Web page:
To Ebenezer Hazard Philadelphia, February 18, 1791
-- I return you the two volumes of records, with thanks for the opportunity of looking into them. They are curious monuments of the infancy of our country. I learn with great satisfaction that you are about committing to the press the valuable historical and State papers you have been so long collecting. Time and accident are committing daily havoc on the originals deposited in our public offices. The late war has done the work of centuries in this business. The last cannot be recovered, but let us save what remains; not by vaults and locks which fence them from the public eye and use in consigning them to the waste of time, but by such a multiplication of copies, as shall place them beyond the reach of accident. This being the tendency of your undertaking, be assured there is no one who wishes it more success than, Sir,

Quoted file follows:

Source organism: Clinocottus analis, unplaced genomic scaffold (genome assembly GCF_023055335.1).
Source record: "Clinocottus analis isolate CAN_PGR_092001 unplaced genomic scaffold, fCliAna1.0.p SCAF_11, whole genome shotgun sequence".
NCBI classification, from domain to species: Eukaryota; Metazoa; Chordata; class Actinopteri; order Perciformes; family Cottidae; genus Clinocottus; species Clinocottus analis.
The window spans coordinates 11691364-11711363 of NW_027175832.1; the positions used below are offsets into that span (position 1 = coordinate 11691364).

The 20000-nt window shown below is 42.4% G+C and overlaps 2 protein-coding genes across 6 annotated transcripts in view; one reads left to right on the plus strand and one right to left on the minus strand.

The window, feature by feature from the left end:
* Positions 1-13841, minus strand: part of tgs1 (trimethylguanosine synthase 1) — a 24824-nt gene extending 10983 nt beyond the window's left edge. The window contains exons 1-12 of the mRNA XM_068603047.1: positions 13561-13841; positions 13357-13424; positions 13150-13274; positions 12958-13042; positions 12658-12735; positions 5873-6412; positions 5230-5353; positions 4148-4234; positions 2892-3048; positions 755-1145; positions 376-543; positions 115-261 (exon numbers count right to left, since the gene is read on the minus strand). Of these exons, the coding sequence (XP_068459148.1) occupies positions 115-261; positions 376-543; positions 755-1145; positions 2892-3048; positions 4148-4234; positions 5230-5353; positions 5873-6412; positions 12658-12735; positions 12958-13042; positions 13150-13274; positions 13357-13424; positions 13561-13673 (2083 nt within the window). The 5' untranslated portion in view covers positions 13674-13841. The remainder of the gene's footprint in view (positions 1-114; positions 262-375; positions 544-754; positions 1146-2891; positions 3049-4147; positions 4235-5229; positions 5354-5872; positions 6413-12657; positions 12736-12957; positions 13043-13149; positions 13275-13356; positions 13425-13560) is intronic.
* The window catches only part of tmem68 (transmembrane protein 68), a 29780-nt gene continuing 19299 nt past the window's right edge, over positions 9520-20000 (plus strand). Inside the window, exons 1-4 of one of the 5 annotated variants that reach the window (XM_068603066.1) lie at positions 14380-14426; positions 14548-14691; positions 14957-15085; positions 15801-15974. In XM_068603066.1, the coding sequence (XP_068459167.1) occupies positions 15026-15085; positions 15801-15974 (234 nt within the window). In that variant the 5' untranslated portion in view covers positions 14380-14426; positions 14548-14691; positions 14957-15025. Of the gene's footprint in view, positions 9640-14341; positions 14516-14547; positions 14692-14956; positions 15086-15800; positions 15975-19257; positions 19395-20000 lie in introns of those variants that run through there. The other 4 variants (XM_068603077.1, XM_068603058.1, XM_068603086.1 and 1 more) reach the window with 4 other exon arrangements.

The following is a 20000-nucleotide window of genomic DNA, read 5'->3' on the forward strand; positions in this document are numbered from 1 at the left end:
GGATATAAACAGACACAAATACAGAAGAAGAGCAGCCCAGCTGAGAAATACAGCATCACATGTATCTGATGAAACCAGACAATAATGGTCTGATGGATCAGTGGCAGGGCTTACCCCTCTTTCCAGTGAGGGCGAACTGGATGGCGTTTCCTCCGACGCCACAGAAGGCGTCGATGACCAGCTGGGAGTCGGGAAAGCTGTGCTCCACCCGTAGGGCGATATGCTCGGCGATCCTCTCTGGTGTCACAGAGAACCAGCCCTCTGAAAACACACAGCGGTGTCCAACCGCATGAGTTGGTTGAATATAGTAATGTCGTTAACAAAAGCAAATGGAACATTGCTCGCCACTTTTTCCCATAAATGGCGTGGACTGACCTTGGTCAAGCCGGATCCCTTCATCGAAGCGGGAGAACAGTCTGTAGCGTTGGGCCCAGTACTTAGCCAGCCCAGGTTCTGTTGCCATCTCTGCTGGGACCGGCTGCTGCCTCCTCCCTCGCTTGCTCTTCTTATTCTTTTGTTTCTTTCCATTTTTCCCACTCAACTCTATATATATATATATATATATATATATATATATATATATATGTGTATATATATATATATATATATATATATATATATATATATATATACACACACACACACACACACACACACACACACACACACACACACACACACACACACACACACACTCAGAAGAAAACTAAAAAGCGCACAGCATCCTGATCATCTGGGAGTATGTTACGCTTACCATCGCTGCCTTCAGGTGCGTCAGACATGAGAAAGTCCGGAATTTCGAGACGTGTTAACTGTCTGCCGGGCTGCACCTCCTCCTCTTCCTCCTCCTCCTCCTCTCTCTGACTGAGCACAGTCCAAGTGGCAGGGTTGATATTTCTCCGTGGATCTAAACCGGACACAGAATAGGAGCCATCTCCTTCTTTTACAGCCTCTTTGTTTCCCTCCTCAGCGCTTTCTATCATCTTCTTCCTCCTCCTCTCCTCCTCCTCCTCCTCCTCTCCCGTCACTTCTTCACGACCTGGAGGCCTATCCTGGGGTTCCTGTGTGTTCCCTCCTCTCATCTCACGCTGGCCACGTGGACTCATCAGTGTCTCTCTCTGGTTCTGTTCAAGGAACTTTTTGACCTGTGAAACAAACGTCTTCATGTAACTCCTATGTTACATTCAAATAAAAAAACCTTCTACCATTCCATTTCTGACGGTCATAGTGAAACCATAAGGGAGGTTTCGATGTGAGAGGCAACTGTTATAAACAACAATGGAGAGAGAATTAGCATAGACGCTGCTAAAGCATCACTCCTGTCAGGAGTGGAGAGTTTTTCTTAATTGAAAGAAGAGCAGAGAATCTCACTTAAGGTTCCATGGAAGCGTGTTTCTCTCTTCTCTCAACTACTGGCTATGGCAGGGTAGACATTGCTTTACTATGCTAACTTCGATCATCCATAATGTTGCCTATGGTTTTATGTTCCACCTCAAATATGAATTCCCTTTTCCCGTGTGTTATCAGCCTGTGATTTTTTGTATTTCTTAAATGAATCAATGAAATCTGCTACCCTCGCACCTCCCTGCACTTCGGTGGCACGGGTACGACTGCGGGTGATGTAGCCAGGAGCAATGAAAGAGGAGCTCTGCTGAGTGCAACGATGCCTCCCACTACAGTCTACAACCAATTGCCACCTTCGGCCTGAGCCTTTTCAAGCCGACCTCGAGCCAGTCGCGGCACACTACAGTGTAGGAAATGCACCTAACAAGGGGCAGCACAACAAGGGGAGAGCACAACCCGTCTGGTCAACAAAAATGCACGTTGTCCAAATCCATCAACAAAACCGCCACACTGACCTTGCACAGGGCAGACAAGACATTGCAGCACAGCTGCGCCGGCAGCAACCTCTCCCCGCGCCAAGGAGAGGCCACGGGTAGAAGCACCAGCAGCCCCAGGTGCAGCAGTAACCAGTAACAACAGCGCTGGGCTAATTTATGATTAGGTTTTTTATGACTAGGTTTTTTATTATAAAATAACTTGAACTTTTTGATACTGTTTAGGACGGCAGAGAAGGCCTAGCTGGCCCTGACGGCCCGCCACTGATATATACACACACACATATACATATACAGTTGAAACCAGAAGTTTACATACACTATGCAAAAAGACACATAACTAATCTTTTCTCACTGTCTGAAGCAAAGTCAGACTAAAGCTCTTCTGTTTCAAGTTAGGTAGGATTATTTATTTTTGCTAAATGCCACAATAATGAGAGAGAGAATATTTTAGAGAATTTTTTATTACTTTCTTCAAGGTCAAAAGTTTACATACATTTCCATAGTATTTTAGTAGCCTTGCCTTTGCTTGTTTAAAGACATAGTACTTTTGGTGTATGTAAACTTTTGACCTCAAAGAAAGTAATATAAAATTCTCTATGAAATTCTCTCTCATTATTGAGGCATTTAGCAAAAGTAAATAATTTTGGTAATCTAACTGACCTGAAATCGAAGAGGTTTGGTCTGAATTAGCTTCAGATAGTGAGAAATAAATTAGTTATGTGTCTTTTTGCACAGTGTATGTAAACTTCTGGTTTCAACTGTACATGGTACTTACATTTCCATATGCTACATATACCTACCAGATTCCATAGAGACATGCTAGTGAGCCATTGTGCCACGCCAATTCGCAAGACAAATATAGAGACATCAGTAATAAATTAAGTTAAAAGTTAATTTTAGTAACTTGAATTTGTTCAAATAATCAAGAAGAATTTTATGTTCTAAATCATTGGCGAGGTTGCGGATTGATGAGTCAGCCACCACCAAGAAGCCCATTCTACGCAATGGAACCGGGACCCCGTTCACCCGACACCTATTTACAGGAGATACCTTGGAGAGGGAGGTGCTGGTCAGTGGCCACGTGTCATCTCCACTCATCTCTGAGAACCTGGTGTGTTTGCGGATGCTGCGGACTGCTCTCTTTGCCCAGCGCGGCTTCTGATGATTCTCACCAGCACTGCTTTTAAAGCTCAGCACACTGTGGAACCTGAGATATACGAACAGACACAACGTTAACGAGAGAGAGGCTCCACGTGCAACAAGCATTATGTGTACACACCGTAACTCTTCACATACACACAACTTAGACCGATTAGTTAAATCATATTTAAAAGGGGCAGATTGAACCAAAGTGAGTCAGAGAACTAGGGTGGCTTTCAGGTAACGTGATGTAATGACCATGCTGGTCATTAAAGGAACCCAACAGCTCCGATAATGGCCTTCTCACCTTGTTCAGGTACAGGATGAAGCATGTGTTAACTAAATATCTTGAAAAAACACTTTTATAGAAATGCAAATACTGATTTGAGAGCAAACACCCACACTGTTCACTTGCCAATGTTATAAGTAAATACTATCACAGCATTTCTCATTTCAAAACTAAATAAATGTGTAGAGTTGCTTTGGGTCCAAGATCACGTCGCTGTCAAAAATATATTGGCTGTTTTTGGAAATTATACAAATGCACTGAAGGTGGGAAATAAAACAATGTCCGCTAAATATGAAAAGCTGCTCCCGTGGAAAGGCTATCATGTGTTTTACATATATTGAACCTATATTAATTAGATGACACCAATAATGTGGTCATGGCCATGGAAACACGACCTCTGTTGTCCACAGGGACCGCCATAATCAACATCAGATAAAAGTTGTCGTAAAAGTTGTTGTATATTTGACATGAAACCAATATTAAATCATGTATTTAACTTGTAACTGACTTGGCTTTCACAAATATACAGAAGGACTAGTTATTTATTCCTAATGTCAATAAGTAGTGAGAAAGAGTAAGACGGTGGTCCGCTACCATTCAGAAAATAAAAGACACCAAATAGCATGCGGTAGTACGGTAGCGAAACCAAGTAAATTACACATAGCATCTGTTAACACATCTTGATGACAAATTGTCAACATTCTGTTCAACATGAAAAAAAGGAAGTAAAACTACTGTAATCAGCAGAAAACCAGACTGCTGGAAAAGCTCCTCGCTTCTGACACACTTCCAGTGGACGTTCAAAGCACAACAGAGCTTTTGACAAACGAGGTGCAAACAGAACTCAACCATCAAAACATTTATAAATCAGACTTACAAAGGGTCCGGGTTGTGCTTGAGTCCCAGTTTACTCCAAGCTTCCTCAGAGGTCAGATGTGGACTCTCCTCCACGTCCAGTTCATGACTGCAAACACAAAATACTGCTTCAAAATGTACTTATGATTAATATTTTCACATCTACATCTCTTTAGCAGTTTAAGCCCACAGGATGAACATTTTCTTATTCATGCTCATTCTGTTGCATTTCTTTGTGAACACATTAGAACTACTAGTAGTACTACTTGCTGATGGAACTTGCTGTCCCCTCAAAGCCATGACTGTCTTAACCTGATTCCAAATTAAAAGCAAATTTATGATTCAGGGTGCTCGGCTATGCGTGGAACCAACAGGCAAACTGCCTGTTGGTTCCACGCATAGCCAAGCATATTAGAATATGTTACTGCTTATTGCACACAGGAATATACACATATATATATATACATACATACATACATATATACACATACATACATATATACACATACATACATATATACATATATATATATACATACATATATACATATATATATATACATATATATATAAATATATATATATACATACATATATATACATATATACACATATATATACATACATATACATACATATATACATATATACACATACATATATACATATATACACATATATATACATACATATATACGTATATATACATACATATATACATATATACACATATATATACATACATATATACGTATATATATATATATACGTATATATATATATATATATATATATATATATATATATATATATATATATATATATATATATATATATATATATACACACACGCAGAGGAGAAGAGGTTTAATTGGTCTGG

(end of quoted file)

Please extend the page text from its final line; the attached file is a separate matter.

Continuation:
your most obedient and most humble servant.